Obviously, the other words have to convey some sort of positive outcome. Three words seems optimal but Subway and Alamo have boiled their straplines down to two. “Eat Fresh” and ‘Drive Happy‘ are notable for using only a verb which conveys the things their customers do, paired with a stated advantage imbued in that brand. Both choose not to turn the second word adjective into its correct adverbial form (“freshly” or “happily“).
Back to that hypothetical 1813 luxury soap ad channelling Miss Elizabeth Bennett’s narrator: such a brand would, throughout that century, have extolled at length its highly-acclaimed (but unverified) efficacy, just like Mrs. Lydia Pinkham’s’Vegetable Compound’. By the mid to late 20th Century, its tone would have changed to mirror a more aspirational time, in which even a brand of soap constituted a lifestyle choice. It would also stop being marketed at men because as a household item, only women would be responsible for its purchase. It might suggest an exotic, even ethereal provenance and address psychographic rather than utilitarian benefits. Full-page glossy magazine ads would be filled with nouveau-riche couples smiling confidently, while not using the product, with terms like ‘secret weapon’ and ‘jet-set freshness’ punctuate the lengthy prose before a small picture of the product, suitably lathered, to remind you what’s being sold.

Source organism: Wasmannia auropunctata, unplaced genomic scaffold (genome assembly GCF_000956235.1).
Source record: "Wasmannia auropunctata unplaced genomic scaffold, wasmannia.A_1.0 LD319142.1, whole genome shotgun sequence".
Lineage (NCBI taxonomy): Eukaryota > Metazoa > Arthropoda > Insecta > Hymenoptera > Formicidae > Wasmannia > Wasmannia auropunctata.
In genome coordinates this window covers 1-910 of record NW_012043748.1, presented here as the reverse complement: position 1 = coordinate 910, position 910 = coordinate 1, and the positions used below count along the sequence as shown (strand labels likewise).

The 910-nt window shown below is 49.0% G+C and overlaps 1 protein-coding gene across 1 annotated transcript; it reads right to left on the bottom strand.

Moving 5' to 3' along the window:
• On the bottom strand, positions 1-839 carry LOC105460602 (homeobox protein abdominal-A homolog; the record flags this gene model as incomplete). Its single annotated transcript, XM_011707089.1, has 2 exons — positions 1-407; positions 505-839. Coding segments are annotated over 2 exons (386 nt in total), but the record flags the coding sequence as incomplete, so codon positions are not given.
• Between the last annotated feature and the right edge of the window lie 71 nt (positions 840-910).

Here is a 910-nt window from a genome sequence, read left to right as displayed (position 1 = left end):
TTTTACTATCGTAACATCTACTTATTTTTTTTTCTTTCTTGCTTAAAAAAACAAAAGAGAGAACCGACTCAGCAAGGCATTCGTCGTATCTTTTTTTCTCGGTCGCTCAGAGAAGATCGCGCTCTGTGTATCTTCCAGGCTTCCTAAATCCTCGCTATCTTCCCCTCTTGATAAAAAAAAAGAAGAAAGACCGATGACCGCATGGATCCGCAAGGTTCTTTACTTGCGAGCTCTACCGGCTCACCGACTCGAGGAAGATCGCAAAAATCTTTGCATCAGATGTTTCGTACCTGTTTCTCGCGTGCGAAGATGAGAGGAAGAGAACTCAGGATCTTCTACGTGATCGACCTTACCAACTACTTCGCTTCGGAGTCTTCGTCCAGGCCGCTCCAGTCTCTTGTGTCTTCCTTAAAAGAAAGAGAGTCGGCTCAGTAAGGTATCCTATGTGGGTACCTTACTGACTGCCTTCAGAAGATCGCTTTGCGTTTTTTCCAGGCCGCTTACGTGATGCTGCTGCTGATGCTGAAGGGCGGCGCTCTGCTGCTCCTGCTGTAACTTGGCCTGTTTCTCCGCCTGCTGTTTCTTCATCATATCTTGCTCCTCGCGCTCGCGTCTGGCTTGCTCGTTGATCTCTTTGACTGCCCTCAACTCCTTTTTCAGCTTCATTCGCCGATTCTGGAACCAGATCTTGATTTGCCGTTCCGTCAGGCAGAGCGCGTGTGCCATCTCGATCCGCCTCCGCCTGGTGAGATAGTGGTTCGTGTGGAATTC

In contrast, such a soap, would now find itself continuing to connote aspiration and success but having slipped to mid-market affordability – or even lower. Social ads now feature a suggestively-posed, provocatively-cropped pair of same-sex, ethically diverse, naked millennials in a bathroom with the ironic headline ‘Get More Lathered’. Obviously, its true market is still 30-to-50s, as it always was, but something has to cut through our heightened defences, to divert eyeballs just long enough to make another 0.05% think it worthwhile clicking for more. Obviously, any hint of sex is a proven way to do that and, given our more enlightened times, we can all pretend that it’s not prurient anymore but inclusive and challenging. Whatever, dude. I made you look.
Again, I’m possibly exaggerating a little for satirical effect – but not by that much. Marketing literature has always been easy to parody because it has always had to be easy to distinguish and recall. Remember: the reason why so many of these historical campaign are so easy to poke fun at now is because, then, they worked.